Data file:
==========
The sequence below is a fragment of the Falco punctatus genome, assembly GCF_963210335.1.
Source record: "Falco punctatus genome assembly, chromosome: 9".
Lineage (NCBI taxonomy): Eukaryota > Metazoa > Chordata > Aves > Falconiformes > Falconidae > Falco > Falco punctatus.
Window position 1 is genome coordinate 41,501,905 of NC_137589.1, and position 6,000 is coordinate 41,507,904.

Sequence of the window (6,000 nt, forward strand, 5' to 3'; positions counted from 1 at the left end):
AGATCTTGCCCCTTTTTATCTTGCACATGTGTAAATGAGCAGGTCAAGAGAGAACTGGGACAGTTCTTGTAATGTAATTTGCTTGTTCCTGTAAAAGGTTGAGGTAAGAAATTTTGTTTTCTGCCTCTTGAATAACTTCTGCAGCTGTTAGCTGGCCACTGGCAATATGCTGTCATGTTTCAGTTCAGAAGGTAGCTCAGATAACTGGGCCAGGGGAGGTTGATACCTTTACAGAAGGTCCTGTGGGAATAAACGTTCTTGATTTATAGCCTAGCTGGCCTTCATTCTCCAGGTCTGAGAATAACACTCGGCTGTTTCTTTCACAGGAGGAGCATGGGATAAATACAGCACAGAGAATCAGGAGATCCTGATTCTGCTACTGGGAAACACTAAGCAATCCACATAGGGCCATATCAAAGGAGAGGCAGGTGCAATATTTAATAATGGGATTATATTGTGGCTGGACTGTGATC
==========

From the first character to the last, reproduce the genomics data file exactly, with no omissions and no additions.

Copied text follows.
The sequence below is a fragment of the Falco punctatus genome, assembly GCF_963210335.1.
Source record: "Falco punctatus genome assembly, chromosome: 9".
Lineage (NCBI taxonomy): Eukaryota > Metazoa > Chordata > Aves > Falconiformes > Falconidae > Falco > Falco punctatus.
Window position 1 is genome coordinate 41,501,905 of NC_137589.1, and position 6,000 is coordinate 41,507,904.

Sequence of the window (6,000 nt, forward strand, 5' to 3'; positions counted from 1 at the left end):
AGATCTTGCCCCTTTTTATCTTGCACATGTGTAAATGAGCAGGTCAAGAGAGAACTGGGACAGTTCTTGTAATGTAATTTGCTTGTTCCTGTAAAAGGTTGAGGTAAGAAATTTTGTTTTCTGCCTCTTGAATAACTTCTGCAGCTGTTAGCTGGCCACTGGCAATATGCTGTCATGTTTCAGTTCAGAAGGTAGCTCAGATAACTGGGCCAGGGGAGGTTGATACCTTTACAGAAGGTCCTGTGGGAATAAACGTTCTTGATTTATAGCCTAGCTGGCCTTCATTCTCCAGGTCTGAGAATAACACTCGGCTGTTTCTTTCACAGGAGGAGCATGGGATAAATACAGCACAGAGAATCAGGAGATCCTGATTCTGCTACTGGGAAACACTAAGCAATCCACATAGGGCCATATCAAAGGAGAGGCAGGTGCAATATTTAATAATGGGATTATATTGTGGCTGGACTGTGATC